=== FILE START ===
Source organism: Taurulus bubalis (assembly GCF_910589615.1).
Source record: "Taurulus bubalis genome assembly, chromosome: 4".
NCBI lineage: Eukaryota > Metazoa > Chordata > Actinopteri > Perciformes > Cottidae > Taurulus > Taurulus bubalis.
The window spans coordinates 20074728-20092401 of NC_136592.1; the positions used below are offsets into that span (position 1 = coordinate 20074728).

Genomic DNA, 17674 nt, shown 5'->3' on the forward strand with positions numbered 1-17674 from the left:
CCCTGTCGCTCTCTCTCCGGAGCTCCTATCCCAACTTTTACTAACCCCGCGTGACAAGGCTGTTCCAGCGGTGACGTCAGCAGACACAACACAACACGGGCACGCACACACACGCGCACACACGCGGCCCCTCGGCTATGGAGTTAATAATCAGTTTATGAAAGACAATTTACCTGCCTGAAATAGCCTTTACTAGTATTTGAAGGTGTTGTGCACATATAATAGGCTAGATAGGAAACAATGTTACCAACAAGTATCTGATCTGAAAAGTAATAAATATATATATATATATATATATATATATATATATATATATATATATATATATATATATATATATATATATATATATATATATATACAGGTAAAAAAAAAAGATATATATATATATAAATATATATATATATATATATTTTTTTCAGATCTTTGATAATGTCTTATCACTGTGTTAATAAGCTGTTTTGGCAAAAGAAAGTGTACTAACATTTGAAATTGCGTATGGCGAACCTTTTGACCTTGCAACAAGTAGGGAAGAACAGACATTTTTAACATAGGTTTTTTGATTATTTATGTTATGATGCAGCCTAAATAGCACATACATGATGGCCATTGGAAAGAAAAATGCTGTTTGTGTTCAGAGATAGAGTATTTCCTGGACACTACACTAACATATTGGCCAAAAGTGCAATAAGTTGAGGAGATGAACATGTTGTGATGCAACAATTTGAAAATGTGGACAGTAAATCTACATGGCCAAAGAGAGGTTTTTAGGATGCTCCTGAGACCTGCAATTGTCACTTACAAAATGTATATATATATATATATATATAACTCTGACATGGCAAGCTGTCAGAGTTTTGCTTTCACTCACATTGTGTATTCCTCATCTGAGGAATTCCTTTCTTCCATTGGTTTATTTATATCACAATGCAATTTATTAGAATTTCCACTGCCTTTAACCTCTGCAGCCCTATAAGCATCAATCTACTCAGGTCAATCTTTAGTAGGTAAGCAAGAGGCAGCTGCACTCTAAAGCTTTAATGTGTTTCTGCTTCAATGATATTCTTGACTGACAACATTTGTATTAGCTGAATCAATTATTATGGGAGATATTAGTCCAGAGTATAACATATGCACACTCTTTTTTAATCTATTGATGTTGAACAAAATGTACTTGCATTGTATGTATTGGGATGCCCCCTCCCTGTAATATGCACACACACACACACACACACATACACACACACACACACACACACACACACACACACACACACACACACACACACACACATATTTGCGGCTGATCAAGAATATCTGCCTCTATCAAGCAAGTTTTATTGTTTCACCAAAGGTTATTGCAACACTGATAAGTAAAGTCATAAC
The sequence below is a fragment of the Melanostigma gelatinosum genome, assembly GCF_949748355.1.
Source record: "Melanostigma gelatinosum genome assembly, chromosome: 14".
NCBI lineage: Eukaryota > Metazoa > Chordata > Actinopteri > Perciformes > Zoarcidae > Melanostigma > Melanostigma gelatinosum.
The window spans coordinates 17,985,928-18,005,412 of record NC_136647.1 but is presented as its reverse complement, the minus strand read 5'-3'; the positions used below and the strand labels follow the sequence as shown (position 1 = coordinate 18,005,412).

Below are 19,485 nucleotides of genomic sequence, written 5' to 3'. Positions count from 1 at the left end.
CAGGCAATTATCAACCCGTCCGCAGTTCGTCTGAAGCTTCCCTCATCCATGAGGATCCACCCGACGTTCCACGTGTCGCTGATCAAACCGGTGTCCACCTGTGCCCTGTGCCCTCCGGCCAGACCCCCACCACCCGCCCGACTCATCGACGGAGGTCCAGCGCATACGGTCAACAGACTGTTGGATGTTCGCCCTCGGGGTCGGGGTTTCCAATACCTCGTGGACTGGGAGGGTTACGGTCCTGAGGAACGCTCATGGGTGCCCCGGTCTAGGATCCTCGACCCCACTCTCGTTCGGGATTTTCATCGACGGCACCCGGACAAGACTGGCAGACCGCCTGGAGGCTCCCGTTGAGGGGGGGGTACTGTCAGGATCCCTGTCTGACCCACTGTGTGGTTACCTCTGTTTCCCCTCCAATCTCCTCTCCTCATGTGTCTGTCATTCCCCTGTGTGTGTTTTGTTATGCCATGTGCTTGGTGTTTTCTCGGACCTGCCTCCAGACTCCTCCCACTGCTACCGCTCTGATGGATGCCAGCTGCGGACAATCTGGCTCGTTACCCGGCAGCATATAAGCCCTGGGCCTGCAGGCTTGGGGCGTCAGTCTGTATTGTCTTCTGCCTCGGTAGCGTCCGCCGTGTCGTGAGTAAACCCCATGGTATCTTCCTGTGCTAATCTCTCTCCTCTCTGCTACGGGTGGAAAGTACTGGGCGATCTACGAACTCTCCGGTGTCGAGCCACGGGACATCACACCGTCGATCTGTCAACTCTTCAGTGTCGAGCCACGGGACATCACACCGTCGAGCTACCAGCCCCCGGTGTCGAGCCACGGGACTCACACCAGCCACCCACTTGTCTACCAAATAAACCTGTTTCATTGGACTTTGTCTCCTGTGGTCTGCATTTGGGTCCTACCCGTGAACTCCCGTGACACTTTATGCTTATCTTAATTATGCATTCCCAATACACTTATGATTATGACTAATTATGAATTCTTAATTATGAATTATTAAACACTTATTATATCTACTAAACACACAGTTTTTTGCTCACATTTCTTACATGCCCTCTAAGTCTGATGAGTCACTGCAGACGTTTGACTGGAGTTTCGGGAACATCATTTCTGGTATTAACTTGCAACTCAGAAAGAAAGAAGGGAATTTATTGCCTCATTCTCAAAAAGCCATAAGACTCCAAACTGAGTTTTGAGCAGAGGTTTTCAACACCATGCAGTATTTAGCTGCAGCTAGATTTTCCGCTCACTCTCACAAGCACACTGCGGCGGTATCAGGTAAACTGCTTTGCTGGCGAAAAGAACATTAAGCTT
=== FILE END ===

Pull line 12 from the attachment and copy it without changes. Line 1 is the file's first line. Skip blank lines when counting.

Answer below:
CAGGCAATTATCAACCCGTCCGCAGTTCGTCTGAAGCTTCCCTCATCCATGAGGATCCACCCGACGTTCCACGTGTCGCTGATCAAACCGGTGTCCACCTGTGCCCTGTGCCCTCCGGCCAGACCCCCACCACCCGCCCGACTCATCGACGGAGGTCCAGCGCATACGGTCAACAGACTGTTGGATGTTCGCCCTCGGGGTCGGGGTTTCCAATACCTCGTGGACTGGGAGGGTTACGGTCCTGAGGAACGCTCATGGGTGCCCCGGTCTAGGATCCTCGACCCCACTCTCGTTCGGGATTTTCATCGACGGCACCCGGACAAGACTGGCAGACCGCCTGGAGGCTCCCGTTGAGGGGGGGGTACTGTCAGGATCCCTGTCTGACCCACTGTGTGGTTACCTCTGTTTCCCCTCCAATCTCCTCTCCTCATGTGTCTGTCATTCCCCTGTGTGTGTTTTGTTATGCCATGTGCTTGGTGTTTTCTCGGACCTGCCTCCAGACTCCTCCCACTGCTACCGCTCTGATGGATGCCAGCTGCGGACAATCTGGCTCGTTACCCGGCAGCATATAAGCCCTGGGCCTGCAGGCTTGGGGCGTCAGTCTGTATTGTCTTCTGCCTCGGTAGCGTCCGCCGTGTCGTGAGTAAACCCCATGGTATCTTCCTGTGCTAATCTCTCTCCTCTCTGCTACGGGTGGAAAGTACTGGGCGATCTACGAACTCTCCGGTGTCGAGCCACGGGACATCACACCGTCGATCTGTCAACTCTTCAGTGTCGAGCCACGGGACATCACACCGTCGAGCTACCAGCCCCCGGTGTCGAGCCACGGGACTCACACCAGCCACCCACTTGTCTACCAAATAAACCTGTTTCATTGGACTTTGTCTCCTGTGGTCTGCATTTGGGTCCTACCCGTGAACTCCCGTGACACTTTATGCTTATCTTAATTATGCATTCCCAATACACTTATGATTATGACTAATTATGAATTCTTAATTATGAATTATTAAACACTTATTATATCTACTAAACACACAGTTTTTTGCTCACATTTCTTACATGCCCTCTAAGTCTGATGAGTCACTGCAGACGTTTGACTGGAGTTTCGGGAACATCATTTCTGGTATTAACTTGCAACTCAGAAAGAAAGAAGGGAATTTATTGCCTCATTCTCAAAAAGCCATAAGACTCCAAACTGAGTTTTGAGCAGAGGTTTTCAACACCATGCAGTATTTAGCTGCAGCTAGATTTTCCGCTCACTCTCACAAGCACACTGCGGCGGTATCAGGTAAACTGCTTTGCTGGCGAAAAGAACATTAAGCTT